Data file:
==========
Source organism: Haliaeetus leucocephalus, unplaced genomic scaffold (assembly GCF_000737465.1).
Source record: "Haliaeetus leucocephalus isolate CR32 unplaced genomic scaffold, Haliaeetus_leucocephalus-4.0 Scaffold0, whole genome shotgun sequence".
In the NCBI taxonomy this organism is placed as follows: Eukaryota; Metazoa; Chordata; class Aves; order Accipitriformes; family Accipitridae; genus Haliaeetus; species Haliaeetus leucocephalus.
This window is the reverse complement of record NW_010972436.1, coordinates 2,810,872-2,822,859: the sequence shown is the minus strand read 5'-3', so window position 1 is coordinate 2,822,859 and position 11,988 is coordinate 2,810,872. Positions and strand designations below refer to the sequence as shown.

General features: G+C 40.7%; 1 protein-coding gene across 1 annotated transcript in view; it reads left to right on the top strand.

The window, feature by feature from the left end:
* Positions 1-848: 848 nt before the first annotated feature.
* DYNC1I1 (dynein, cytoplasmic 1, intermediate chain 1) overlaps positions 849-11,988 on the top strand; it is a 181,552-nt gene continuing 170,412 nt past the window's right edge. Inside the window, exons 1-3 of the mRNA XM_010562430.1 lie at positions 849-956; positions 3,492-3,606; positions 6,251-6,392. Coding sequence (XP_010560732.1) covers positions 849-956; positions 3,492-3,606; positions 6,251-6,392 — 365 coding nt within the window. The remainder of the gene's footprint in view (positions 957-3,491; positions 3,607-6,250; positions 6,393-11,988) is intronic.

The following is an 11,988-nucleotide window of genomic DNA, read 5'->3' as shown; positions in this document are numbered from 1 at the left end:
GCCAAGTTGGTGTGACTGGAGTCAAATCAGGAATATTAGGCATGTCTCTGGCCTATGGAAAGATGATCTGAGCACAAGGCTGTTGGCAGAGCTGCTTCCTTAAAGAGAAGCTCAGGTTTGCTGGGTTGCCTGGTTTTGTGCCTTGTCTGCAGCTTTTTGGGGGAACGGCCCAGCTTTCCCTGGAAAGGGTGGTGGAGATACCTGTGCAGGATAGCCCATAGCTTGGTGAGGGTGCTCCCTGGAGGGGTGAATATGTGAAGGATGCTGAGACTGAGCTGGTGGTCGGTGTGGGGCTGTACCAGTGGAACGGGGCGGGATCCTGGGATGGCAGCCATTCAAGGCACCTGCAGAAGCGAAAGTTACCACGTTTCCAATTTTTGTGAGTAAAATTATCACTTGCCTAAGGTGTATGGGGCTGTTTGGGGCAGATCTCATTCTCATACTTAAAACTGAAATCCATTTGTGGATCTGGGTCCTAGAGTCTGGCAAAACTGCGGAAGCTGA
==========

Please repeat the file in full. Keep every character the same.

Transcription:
Source organism: Haliaeetus leucocephalus, unplaced genomic scaffold (assembly GCF_000737465.1).
Source record: "Haliaeetus leucocephalus isolate CR32 unplaced genomic scaffold, Haliaeetus_leucocephalus-4.0 Scaffold0, whole genome shotgun sequence".
In the NCBI taxonomy this organism is placed as follows: Eukaryota; Metazoa; Chordata; class Aves; order Accipitriformes; family Accipitridae; genus Haliaeetus; species Haliaeetus leucocephalus.
This window is the reverse complement of record NW_010972436.1, coordinates 2,810,872-2,822,859: the sequence shown is the minus strand read 5'-3', so window position 1 is coordinate 2,822,859 and position 11,988 is coordinate 2,810,872. Positions and strand designations below refer to the sequence as shown.

General features: G+C 40.7%; 1 protein-coding gene across 1 annotated transcript in view; it reads left to right on the top strand.

The window, feature by feature from the left end:
* Positions 1-848: 848 nt before the first annotated feature.
* DYNC1I1 (dynein, cytoplasmic 1, intermediate chain 1) overlaps positions 849-11,988 on the top strand; it is a 181,552-nt gene continuing 170,412 nt past the window's right edge. Inside the window, exons 1-3 of the mRNA XM_010562430.1 lie at positions 849-956; positions 3,492-3,606; positions 6,251-6,392. Coding sequence (XP_010560732.1) covers positions 849-956; positions 3,492-3,606; positions 6,251-6,392 — 365 coding nt within the window. The remainder of the gene's footprint in view (positions 957-3,491; positions 3,607-6,250; positions 6,393-11,988) is intronic.

The following is an 11,988-nucleotide window of genomic DNA, read 5'->3' as shown; positions in this document are numbered from 1 at the left end:
GCCAAGTTGGTGTGACTGGAGTCAAATCAGGAATATTAGGCATGTCTCTGGCCTATGGAAAGATGATCTGAGCACAAGGCTGTTGGCAGAGCTGCTTCCTTAAAGAGAAGCTCAGGTTTGCTGGGTTGCCTGGTTTTGTGCCTTGTCTGCAGCTTTTTGGGGGAACGGCCCAGCTTTCCCTGGAAAGGGTGGTGGAGATACCTGTGCAGGATAGCCCATAGCTTGGTGAGGGTGCTCCCTGGAGGGGTGAATATGTGAAGGATGCTGAGACTGAGCTGGTGGTCGGTGTGGGGCTGTACCAGTGGAACGGGGCGGGATCCTGGGATGGCAGCCATTCAAGGCACCTGCAGAAGCGAAAGTTACCACGTTTCCAATTTTTGTGAGTAAAATTATCACTTGCCTAAGGTGTATGGGGCTGTTTGGGGCAGATCTCATTCTCATACTTAAAACTGAAATCCATTTGTGGATCTGGGTCCTAGAGTCTGGCAAAACTGCGGAAGCTGA